Behavioral bias and segmentation

Editor’s note: Jack Miles is senior research director, Northstar Research, London. 

Does your segmentation measure and understand behavioral biases? Understanding bias can assist in targeting and influencing specific behaviors. Doing this increases segmentation’s value vs. traditional segmentation approaches. 

Why? Because traditional segmentations rely on rational measures and rational thinking. This limits their value. Because we – humans – are irrational. 

You can incorporate behavioral biases into your segmentation by:

  • Inventing meaningful measures – to understand behavioral biases. 
  • Interrogating demographic data – to link demographics to behavioral influences. 
  • Including credible changes – to understand and optimize segment stability.

Wooden puzzle blocks representing segmentation

Inventing meaningful measures

Context is critical. 

Marketing activities often aren’t what influences human behavior. Influence is often created by the context these activities occur in. Psychologist Katarzyna Stawarz’s work supports this. Stawarz found that you can only create new behaviors with the right environmental context.

But what is context? Context in the, ahem, context of influencing buying behavior is the surroundings people make buying decisions in – how busy a shop is, the economic climate, the social norms, etc. 

But often segmentation doesn’t measure these surroundings’ influence … even though this is critical in deciding if you should target a segment. For example, a segment may be risk averse. This means they’re unlikely to switch their buying habits, and thus not a practical segment to target for incremental sales.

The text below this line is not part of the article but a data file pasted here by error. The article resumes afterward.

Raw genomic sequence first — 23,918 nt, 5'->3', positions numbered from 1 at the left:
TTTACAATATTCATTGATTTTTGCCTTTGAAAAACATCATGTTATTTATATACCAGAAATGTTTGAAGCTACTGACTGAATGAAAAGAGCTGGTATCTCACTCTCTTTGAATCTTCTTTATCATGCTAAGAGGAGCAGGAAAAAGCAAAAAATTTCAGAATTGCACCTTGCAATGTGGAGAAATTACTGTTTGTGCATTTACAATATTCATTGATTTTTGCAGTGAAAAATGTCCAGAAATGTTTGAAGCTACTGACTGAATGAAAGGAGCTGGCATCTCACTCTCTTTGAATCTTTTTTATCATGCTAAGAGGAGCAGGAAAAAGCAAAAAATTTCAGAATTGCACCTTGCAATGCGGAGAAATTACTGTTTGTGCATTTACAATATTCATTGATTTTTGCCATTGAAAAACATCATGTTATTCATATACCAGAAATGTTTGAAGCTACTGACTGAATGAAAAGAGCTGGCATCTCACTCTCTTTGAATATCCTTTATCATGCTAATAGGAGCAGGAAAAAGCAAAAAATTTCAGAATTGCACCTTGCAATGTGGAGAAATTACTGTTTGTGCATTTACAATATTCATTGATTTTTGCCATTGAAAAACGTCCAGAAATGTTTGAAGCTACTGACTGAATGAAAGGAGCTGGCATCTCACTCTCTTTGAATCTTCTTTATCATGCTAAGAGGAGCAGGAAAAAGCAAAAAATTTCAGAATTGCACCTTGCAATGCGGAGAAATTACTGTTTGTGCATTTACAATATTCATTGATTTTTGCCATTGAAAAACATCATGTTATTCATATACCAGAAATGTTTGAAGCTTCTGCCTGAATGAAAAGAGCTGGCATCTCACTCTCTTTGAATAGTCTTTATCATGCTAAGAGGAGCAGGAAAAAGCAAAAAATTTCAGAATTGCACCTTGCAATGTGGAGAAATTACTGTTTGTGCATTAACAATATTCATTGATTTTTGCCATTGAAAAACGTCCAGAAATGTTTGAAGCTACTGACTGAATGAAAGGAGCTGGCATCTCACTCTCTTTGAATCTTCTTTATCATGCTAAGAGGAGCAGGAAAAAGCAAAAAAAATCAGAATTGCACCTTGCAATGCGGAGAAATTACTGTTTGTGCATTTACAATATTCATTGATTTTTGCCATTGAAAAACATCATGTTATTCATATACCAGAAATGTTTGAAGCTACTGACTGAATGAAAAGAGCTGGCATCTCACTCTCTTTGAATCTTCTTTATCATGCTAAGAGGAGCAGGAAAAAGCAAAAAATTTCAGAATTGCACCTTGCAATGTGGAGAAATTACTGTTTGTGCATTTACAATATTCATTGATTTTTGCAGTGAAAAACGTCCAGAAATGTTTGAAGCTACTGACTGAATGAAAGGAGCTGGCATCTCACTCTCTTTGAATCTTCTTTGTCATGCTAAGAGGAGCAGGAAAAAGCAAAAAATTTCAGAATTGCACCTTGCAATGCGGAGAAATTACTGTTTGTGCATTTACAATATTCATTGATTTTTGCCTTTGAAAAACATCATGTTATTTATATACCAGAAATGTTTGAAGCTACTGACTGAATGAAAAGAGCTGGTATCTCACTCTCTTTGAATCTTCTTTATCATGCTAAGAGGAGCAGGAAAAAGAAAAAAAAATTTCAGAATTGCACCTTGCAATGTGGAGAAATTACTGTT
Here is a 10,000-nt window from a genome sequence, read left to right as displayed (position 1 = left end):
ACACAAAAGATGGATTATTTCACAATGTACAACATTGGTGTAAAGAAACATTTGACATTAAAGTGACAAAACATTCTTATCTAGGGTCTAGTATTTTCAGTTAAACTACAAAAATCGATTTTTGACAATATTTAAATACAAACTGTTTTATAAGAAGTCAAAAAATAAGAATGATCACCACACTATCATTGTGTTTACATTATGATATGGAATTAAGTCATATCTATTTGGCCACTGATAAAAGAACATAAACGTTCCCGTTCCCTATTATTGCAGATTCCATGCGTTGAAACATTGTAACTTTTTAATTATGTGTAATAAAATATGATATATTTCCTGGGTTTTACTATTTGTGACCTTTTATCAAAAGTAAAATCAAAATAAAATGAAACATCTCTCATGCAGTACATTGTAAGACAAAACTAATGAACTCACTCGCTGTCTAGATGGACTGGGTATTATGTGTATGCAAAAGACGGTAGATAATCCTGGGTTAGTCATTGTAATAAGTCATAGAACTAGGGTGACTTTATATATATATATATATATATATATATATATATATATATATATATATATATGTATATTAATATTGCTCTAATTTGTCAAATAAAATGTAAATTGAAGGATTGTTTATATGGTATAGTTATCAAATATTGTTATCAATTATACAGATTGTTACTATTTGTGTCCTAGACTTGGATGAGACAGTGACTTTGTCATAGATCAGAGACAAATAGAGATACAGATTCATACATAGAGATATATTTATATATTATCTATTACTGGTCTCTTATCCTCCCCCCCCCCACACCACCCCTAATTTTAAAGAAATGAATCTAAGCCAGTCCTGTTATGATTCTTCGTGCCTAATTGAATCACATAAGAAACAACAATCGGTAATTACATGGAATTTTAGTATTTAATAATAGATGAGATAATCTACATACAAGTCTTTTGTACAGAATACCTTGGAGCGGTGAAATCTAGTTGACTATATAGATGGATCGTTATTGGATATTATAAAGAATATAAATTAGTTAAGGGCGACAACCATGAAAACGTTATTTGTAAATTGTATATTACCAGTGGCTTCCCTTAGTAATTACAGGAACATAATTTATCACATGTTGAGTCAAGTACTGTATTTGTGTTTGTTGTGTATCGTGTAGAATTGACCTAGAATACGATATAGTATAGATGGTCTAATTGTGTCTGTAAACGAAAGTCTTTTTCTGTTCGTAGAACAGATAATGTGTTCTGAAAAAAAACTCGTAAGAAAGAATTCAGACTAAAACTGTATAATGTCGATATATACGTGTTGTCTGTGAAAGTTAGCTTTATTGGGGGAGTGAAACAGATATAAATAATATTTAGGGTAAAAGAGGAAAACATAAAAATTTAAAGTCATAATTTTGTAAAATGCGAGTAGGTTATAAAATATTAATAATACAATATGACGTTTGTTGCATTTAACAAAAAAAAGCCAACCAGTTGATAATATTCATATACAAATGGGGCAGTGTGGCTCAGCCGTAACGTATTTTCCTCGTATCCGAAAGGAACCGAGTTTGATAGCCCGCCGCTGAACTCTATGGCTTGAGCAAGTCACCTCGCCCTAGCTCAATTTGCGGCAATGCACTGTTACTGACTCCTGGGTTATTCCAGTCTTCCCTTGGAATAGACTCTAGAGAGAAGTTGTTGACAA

Background boom or background bust?

Most segmentations measure income and spending potential. Understandable as this infers a segment’s commercial potential. All very rational. 

But we view money differently depending on the era and environment we grew up in. Morgan Housel, author of “The Psychology of Money,” highlights this. Housel states that those born in times of economic booms view the value of £100 differently to those born in recessionary periods. 

What does this mean for segmentation? It means you should measure your segment’s history. Because this affects how they view value today. And the more you know about their value perceptions, the more value you can create for them. 

Personal or personalized?

Segmentation allows you to communicate specific messages to target segments. These message’s aim to influence your target segment’s behavior in your favor. 

Technology allows you to personalize these messages. But how personal should your messages be? Personalization is capable of increasing revenue by 5% to 15%. But you need to get the personal/personalize balance right.

Your segmentation measures can help with this. But how? The obvious way is to measure personalization’s appeal. But that’s too rational. A better way is to measure openness to sharing data and concerns about data security. 

This is because it’s the data economy that makes personalization possible. If a segment won’t share or worries about sharing data, targeting them will be challenging. Even worse, if you don’t know about this aversion a segment will view you negatively if you ask for their personal data.

Interrogating demographic data 

Birth dates and brand signals.

Brands are behavioral shortcuts. Each brand communicates a signal. And this signal allows potential buyers to decide if they’ll buy it or not. Behavioral scientists call the shortcutting of decision-making heuristics. And your segmentation can understand which heuristics relate to specific segments by better interrogating age data. 

Research from Tibor Besedeš, Cary Deck, Sudipta Sarangi and Mikhael Shor shows that older people are more comfortable with suboptimal decisions.